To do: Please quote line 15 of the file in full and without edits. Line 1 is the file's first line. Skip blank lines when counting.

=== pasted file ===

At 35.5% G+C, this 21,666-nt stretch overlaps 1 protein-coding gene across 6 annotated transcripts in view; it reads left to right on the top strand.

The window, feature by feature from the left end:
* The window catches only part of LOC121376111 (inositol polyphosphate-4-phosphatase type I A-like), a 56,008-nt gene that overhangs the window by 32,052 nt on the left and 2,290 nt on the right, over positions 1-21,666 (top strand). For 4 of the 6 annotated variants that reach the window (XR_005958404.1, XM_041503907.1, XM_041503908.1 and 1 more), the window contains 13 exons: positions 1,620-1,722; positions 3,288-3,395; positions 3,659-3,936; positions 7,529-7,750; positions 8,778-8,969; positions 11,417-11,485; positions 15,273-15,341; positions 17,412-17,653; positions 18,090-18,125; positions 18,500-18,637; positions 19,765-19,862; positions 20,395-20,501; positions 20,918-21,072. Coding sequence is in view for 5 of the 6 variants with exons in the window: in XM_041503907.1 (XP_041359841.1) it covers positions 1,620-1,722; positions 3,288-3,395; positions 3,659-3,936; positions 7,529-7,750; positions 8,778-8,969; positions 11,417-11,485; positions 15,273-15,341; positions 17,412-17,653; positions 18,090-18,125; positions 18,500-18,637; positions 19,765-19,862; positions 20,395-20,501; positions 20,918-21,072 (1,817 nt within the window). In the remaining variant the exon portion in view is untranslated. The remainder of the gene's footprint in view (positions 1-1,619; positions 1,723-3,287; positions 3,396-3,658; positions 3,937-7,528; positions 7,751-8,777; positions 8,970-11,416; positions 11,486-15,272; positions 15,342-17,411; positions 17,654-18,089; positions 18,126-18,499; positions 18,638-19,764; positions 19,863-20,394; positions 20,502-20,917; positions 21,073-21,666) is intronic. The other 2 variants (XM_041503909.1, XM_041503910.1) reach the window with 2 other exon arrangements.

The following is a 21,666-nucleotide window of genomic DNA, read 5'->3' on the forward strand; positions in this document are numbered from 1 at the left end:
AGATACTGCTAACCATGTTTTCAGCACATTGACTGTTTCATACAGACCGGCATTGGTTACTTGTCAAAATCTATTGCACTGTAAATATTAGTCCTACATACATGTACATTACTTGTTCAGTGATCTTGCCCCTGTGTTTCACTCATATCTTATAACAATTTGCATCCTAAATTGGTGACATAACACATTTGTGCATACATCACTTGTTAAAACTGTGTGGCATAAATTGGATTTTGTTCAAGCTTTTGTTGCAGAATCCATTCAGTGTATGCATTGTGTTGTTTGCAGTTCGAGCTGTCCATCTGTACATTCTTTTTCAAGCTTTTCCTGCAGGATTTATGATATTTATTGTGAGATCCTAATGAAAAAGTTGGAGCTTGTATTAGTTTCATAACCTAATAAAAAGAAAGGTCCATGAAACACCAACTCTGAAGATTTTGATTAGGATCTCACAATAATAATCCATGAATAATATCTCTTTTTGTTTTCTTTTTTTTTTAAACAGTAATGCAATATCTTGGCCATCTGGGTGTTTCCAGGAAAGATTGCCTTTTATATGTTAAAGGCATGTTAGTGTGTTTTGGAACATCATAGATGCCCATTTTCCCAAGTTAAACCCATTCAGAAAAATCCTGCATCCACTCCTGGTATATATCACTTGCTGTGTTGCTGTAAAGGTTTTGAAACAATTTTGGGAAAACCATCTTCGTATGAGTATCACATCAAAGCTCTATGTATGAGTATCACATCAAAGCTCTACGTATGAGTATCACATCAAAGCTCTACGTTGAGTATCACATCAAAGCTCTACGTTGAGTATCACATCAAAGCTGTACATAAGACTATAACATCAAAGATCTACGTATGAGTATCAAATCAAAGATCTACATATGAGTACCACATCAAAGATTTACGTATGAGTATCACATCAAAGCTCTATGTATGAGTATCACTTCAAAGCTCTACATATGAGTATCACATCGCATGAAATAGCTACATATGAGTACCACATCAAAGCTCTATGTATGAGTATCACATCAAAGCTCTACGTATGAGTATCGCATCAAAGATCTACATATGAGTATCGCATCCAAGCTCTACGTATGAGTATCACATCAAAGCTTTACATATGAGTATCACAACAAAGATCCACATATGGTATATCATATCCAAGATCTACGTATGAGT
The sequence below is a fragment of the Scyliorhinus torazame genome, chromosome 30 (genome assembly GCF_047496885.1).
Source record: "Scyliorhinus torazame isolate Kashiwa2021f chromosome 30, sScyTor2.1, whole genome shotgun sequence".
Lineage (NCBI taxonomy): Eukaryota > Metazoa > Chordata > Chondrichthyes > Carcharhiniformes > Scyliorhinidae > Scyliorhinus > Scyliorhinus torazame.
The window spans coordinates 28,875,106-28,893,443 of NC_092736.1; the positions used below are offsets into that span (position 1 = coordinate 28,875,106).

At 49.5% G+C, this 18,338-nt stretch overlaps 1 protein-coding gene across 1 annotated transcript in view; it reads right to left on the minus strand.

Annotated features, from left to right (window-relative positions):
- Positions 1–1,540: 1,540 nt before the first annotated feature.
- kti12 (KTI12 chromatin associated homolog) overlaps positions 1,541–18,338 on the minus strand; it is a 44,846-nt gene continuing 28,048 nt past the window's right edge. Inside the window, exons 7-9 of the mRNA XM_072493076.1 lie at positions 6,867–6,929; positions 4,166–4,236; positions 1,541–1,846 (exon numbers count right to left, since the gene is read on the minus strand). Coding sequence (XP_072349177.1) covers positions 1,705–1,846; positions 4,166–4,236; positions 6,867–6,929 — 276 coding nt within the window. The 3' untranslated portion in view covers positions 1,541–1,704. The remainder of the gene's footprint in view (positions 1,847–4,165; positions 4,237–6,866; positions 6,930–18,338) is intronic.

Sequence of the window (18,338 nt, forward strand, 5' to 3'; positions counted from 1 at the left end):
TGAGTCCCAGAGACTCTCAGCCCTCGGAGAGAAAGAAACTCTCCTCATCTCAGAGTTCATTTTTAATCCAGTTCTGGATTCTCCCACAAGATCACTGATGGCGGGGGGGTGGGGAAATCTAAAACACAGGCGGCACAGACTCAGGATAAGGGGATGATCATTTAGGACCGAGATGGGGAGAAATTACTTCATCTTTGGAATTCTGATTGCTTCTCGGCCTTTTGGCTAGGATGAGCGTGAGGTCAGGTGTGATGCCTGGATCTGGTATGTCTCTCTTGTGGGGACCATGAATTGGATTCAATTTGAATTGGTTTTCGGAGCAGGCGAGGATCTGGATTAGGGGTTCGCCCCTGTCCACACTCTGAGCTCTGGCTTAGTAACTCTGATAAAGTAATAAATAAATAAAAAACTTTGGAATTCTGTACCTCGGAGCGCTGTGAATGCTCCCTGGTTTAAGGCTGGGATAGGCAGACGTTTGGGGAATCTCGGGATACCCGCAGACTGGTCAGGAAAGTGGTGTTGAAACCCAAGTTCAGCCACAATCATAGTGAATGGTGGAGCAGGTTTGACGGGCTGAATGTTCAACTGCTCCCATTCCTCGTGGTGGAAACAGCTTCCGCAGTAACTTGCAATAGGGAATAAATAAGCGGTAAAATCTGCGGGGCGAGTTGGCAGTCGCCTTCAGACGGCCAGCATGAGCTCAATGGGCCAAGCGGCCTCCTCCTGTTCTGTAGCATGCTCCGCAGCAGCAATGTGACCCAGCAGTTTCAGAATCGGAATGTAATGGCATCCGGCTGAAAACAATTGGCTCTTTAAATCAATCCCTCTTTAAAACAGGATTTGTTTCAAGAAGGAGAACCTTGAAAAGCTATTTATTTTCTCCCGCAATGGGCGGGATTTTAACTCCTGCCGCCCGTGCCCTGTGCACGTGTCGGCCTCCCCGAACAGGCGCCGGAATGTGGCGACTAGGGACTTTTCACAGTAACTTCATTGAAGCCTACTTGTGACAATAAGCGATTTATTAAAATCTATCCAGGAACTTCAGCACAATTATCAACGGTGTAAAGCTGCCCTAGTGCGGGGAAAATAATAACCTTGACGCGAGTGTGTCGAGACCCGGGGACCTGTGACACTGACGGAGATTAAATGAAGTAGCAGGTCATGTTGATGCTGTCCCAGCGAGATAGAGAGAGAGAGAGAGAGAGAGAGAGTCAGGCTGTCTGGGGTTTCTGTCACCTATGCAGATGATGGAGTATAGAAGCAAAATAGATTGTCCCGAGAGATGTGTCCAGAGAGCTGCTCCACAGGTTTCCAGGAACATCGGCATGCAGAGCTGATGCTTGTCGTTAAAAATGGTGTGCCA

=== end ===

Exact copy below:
TGAGTCCCAGAGACTCTCAGCCCTCGGAGAGAAAGAAACTCTCCTCATCTCAGAGTTCATTTTTAATCCAGTTCTGGATTCTCCCACAAGATCACTGATGGCGGGGGGGTGGGGAAATCTAAAACACAGGCGGCACAGACTCAGGATAAGGGGATGATCATTTAGGACCGAGATGGGGAGAAATTACTTCATCTTTGGAATTCTGATTGCTTCTCGGCCTTTTGGCTAGGATGAGCGTGAGGTCAGGTGTGATGCCTGGATCTGGTATGTCTCTCTTGTGGGGACCATGAATTGGATTCAATTTGAATTGGTTTTCGGAGCAGGCGAGGATCTGGATTAGGGGTTCGCCCCTGTCCACACTCTGAGCTCTGGCTTAGTAACTCTGATAAAGTAATAAATAAATAAAAAACTTTGGAATTCTGTACCTCGGAGCGCTGTGAATGCTCCCTGGTTTAAGGCTGGGATAGGCAGACGTTTGGGGAATCTCGGGATACCCGCAGACTGGTCAGGAAAGTGGTGTTGAAACCCAAGTTCAGCCACAATCATAGTGAATGGTGGAGCAGGTTTGACGGGCTGAATGTTCAACTGCTCCCATTCCTCGTGGTGGAAACAGCTTCCGCAGTAACTTGCAATAGGGAATAAATAAGCGGTAAAATCTGCGGGGCGAGTTGGCAGTCGCCTTCAGACGGCCAGCATGAGCTCAATGGGCCAAGCGGCCTCCTCCTGTTCTGTAGCATGCTCCGCAGCAGCAATGTGACCCAGCAGTTTCAGAATCGGAATGTAATGGCATCCGGCTGAAAACAATTGGCTCTTTAAATCAATCCCTCTTTAAAACAGGATTTGTTTCAAGAAGGAGAACCTTGAAAAGCTATTTATTTTCTCCCGCAATGGGCGGGATTTTAACTCCTGCCGCCCGTGCCCTGTGCACGTGTCGGCCTCCCCGAACAGGCGCCGGAATGTGGCGACTAGGGACTTTTCACAGTAACTTCATTGAAGCCTACTTGTGACAATAAGCGATTTATTAAAATCTATCCAGGAACTTCAGCACAATTATCAACGGTGTAAAGCTGCCCTAGTGCGGGGAAAATAATAACCTTGACGCGAGTGTGTCGAGACCCGGGGACCTGTGACACTGACGGAGATTAAATGAAGTAGCAGGTCATGTTGATGCTGTCCCAGCGAGATAGAGAGAGAGAGAGAGAGAGAGAGAGTCAGGCTGTCTGGGGTTTCTGTCACCTATGCAGATGATGGAGTATAGAAGCAAAATAGATTGTCCCGAGAGATGTGTCCAGAGAGCTGCTCCACAGGTTTCCAGGAACATCGGCATGCAGAGCTGATGCTTGTCGTTAAAAATGGTGTGCCA